I ate my lunch while reading through press kits and trying to get a feel for what was out there on that massive floor. I also removed the giant map from the giant show guide (a book as thick as most Frommer's guidebooks) and marked booths of note in order to get my bearings. That map is a glorious thing.

While I was eating, a couple of people joined me at my table, and I commented on all the press kits and how I couldn't possibly carry them with me. The lady pointed out the stacks of bags near the front door, and she advised me to put the press kits in a bag and staple it in the middle with one of my business cards. Oh! I can do that! So I did.

Then I hit the show room floor -- and it did feel like I took quite a hit. The common areas outside the scrapbook product hall smelled glorious, and people had started taking lunchbreaks. There are so many people here that the floors were filled with people sitting and eating their lunches. All of the tables at the restaurants were populated by diners. As I passed the doors to go outside, I noticed the benches out there were filled, too. People already looked tired. CHA is a big old dang show!

And I walked. Oh, my goodness, I walked and walked. I had a lyric from the musical Godspell running through my head, "Watch me walk; I can walk and walk." Within a couple of hours, I knew I should have started with the other line from the same song, "I'll put a pebble in my shoe."

How can I describe this show? Big. Crowded. Stuffed full. Most of the things I saw are a blur.

Fortunately, I kept running into people I know. First I found Kelli and Kathi. I recognized Kelli from last year, but this was the first time I had ever met Kathi in real life -- finally!!! I have long admired Kathi's skill with punch art and her taste in die-cut machines is impeccable. She also has a *killer* sense of humor, and she helps me keep my Hebrew spelling correct. It was such a joy to see both of them!

Kelli wanted to go back to the press room -- she hadn't been there yet on Monday, so we went back upstairs so Kelli could start getting press kits. The moment I returned, I realized that someone had snuck around putting out a whole ton of press kits that had not been there when I was gathering them the first time. Oy, vey! I grabbed a white plastic bag and started gathering more things, cursing under my breath and wishing the manufacturers were restricted to one 8.5x5.5" piece of paper. The cutesy kits were bulky and irritating at best, and downright injurious at worst.

To be continued...

Saturday, February 04, 2006

Bragging "rites"

We interrupt this regularly scheduled blog, already in progress, to bring you breaking news.

I'm in the newest issue of Better Homes & Gardens Scrapbooks Etc.!

Yay, me!

Now, if you're hoping to read the whole essay via my blog, then you are totally out of luck. I insist you go right out and *buy* a copy of this magnificent issue. Not only do I have the essay on the back page, but my dear friend Erikia Ghumm is announced as an official 2006 Creative Team member, too! Besides, they completely re-vamped the layout of the magazine, and it's easier than ever to find exactly what sort of information you seek in the realm of scrapbooking.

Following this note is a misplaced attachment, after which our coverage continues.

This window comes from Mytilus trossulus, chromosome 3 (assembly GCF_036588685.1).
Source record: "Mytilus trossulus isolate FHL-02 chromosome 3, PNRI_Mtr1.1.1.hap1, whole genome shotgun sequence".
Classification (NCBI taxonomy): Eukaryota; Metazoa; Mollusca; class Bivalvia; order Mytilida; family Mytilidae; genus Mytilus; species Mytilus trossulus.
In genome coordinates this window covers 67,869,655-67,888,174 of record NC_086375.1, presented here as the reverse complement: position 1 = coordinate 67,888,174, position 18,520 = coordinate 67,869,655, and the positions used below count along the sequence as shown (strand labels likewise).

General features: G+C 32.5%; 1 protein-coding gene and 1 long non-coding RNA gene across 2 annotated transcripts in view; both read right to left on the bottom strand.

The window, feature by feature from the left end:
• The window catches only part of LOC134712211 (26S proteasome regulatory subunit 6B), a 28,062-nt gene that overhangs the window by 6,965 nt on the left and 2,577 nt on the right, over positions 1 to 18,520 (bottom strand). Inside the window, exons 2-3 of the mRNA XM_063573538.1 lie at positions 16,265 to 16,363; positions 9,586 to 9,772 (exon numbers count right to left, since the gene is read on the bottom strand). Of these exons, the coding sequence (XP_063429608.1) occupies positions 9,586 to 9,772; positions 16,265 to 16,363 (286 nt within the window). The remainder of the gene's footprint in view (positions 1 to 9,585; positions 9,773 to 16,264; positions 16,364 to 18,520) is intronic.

I was lucky enough to meet several of the fine people from BH&G Scrapbooks Etc. in Las Vegas. In fact, I think I ran into Katie the most of anyone at the trade show! She is a sweetheart and I always loved chatting with her.

Let me be really clear about this: I am in awe of the editorial staff at BH&G Scrapbooks Etc. They have incredible taste, and I am beyond flattered to have been chosen to have the first essay in the new "I Scrapbook Because..." column. I am excited to be the first, but I confess, I can't wait to read the *next* essay. This is a great feature!!

Wednesday, February 01, 2006

Another teaser

I swear I am keeping notes on what to write when I finally have the time -- and energy -- to write a real report for Monday, Tuesday, and Wednesday. However, it's 11:26, and I'm just now home. I have to leap up in the morning, throw my stuff in the suitcase, and go to the airport in order to go back to my *other* home, the regular one in Tennessee.

What I can say is that this has been the best trip to Las Vegas yet. And that's saying a lot, because the other visits here were nothing to sneeze at.

The trade show was sublimely exhausting. I developed a blister in the middle of my *left* foot tonight. I am literally overwhelmed with my impressions from the show, and I can only hope that distance will give me some perspective. I'm still most excited by the SugarVeil stuff which works with papercrafting tools. However, a discovery in the New Exhibitors section was *lovely*. For me. Maybe not for everyone, but it is a dream come true for *me*.

And I had an excruciatingly exciting afternoon *after* I left the convention center. I cannot give any details, but I decided I hadn't had enough attention, so I sought it from the Las Vegas Monorail Security Guards. I will be writing to the Monorail Authority to tell them they have *splendid* people on staff at the Monorail.

I'm sad -- it's my last night in Las Vegas, and I have to go home tomorrow. I wish I could stay another week!!!! Except... I really kinda miss my family. But Amy has made me so comfortable here and has been the most gracious and giving hostess in the world. We had *so* much fun!!!!

But my feet are cursing me viciously. If I ever go to CHA again, I shall bring a wheelchair! But if I ever come to Las Vegas again, I know I will have a blast with my sister!